12 DEGREES OF TIMING TO 18 DEGREES–HOW MUCH WILL WE GAIN?
We hear it all the time, timing makes power. But how much power? Well, there are a number of variables but it was a question we decided to try and answer with our pretty much stock 12v P-Pump Cummins project Green Monster. In our last installment we had put in a set of Scheid Diesel 5×0.018-inch injectors and gained a whopping 117 horsepower on the dyno. Since we were driving the turbo harder, boost also went from 19 pounds to 38 pounds which was part of our vast increase in power. To make the most of these new injectors though, we needed to add timing.
Injection timing in a diesel works very similar to the timing curve that you would find in a gasoline engine. One of the main differences however is that you can run a lot more timing with boost in a diesel engine thanks to their direct injection and robust nature. The factory sets timing at 12 degrees, which is fine for cold startups noise concerns and overall power, but we wanted to tell the balance a bit towards the power part of the equation. This meant ramping up the timing well above our 12-degree starting point.
One of the main considerations when it came to setting timing is that we were still on the stock 270,000-mile head gasket with factory re-tightened headbolts. We have run up to 30 degrees on trucks with ARP 625 head studs and fire ringed head gaskets but we would be limited (for now) by our factory parts. Many hot street trucks or folks that tow and want a little better mileage ought to go just a few degrees over stock which is what we did. We felt that a 5 to 7 degree bump would be adequate, and in the end we decided to go from 12 degrees up to 18 degrees of timing.
We had the folks at Brown’s Diesel help us in setting timing the “correct way” which is to use a dial gauge on the delivery valve holder. You’ll need the specifications of your pump (160hp, 180hp, or 215hp) but as long as you have that you should be good to go. The actual process didn’t take that long, but it was good to have two people on the truck. We also marked one side of the crank position sensor to see how far it moved for those who may not have a dial indicator. The rumor was that moving the engine from one side of the crank sensor pickup to the other with the pump gear off was worth about 10 degrees, as it turned out, the Internet was close, and it actually turned out to be closer to 12 degrees.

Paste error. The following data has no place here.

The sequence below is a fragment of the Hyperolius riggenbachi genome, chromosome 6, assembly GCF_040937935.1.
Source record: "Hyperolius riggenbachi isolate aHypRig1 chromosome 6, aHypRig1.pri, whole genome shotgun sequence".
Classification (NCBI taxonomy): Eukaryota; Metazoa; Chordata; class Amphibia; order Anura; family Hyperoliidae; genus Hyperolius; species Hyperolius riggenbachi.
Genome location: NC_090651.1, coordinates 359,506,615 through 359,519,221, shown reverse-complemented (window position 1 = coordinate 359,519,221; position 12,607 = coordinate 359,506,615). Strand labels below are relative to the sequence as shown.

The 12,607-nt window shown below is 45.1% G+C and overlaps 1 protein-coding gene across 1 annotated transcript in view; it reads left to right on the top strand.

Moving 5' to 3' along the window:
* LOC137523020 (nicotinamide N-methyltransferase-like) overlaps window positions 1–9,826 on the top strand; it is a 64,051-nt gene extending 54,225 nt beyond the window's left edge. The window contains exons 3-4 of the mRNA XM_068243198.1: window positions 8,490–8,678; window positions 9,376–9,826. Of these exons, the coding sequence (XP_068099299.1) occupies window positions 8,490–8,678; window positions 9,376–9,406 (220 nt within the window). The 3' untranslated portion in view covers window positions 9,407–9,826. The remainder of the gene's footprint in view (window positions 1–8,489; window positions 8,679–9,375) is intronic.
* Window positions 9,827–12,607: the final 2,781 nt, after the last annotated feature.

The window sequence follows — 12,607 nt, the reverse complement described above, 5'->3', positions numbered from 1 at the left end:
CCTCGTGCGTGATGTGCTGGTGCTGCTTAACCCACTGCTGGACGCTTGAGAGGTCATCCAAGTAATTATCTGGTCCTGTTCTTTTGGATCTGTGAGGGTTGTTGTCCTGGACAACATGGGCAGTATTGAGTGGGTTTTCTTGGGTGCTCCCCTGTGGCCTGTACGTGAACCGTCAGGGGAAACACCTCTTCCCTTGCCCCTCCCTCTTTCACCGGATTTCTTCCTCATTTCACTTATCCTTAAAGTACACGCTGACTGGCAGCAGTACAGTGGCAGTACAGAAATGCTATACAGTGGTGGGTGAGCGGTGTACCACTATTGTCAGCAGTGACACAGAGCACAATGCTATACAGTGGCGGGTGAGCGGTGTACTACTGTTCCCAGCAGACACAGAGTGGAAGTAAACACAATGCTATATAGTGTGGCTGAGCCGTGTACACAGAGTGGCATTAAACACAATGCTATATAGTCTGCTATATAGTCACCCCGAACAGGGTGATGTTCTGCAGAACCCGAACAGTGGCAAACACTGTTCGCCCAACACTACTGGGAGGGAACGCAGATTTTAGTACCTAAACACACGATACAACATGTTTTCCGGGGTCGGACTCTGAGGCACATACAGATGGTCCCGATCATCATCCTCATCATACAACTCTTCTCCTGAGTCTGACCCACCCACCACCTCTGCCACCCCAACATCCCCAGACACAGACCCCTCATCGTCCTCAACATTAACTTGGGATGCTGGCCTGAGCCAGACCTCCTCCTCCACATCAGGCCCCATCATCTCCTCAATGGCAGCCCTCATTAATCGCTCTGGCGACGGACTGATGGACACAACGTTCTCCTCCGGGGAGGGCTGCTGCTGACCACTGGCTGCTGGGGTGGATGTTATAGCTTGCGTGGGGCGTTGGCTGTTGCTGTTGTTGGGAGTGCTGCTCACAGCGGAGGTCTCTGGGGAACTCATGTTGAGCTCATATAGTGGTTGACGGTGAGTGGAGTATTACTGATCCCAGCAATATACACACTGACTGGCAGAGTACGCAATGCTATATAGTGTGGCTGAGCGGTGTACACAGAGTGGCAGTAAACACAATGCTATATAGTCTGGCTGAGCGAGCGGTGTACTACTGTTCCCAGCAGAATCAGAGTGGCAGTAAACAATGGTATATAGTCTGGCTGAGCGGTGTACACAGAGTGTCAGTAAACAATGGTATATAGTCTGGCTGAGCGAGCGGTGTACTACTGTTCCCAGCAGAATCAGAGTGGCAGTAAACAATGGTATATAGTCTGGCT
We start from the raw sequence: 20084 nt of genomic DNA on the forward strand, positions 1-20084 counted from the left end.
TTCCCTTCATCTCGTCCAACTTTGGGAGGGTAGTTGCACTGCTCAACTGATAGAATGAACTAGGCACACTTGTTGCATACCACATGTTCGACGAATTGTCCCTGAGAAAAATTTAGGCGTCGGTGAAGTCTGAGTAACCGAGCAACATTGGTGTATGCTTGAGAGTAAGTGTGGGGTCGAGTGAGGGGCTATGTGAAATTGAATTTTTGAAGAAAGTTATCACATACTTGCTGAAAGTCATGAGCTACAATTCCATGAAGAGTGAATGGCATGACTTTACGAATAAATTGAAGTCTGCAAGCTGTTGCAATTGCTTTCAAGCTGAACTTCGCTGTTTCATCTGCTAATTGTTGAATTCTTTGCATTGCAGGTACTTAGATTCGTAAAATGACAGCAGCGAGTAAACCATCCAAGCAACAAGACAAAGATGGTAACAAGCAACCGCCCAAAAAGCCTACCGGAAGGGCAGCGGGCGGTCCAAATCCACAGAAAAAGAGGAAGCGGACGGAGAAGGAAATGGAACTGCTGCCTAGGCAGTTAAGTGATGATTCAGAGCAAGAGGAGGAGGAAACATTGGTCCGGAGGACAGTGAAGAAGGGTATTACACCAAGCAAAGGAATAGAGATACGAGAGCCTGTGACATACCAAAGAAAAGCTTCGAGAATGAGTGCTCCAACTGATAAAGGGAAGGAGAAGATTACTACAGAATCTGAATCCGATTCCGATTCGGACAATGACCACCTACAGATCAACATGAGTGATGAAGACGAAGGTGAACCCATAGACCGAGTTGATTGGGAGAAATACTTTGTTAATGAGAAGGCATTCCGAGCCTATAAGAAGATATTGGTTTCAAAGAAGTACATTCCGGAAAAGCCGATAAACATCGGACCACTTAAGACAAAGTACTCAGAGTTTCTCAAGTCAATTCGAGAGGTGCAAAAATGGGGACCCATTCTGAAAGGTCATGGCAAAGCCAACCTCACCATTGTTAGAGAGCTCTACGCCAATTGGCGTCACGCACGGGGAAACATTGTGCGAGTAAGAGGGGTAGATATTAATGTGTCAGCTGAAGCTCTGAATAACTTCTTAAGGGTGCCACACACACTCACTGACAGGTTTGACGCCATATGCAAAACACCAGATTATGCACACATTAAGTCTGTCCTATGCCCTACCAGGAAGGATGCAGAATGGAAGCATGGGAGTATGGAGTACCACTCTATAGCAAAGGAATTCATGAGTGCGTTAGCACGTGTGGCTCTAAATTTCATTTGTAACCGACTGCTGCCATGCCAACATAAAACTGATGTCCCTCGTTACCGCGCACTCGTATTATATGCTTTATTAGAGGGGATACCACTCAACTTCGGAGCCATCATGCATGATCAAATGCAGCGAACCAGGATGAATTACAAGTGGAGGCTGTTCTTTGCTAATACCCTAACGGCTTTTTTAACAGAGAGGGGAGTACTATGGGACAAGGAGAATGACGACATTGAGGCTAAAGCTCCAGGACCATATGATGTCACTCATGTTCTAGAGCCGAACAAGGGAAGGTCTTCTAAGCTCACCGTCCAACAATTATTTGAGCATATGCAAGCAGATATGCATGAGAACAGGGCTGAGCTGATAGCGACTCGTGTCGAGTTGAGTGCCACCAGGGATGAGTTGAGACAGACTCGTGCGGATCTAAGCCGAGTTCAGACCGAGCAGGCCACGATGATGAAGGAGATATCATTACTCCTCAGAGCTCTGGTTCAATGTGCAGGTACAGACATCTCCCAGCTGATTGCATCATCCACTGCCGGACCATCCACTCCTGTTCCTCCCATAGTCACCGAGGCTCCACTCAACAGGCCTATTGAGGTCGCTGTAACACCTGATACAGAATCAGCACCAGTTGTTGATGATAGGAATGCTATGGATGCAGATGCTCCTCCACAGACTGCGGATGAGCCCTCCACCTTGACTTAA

Once on the dyno the truck was a little louder, but nothing that bad, and cold start and other driving aspects of the truck remained unchanged. It should be noted that we did have to adjust the idle up which was performed at the back of the pump with a 19 mm wrench. On the dyno, we were quite pleased with the power game, as we picked up an additional 30 horsepower over what we had made with just the injectors alone. The additional timing also actually made the boost drop from 38psi to 35psi so in an apples to apples comparison the extra six degrees of timing may have been worth even more than 30 horsepower. With 400 in sight, our next move will to be to install a lift pump from Power Driven Diesel to see if we can break the 400rwhp mark. As for now, we learned that even six degrees will make quite a difference in power, and in our case was worth almost 10 percent!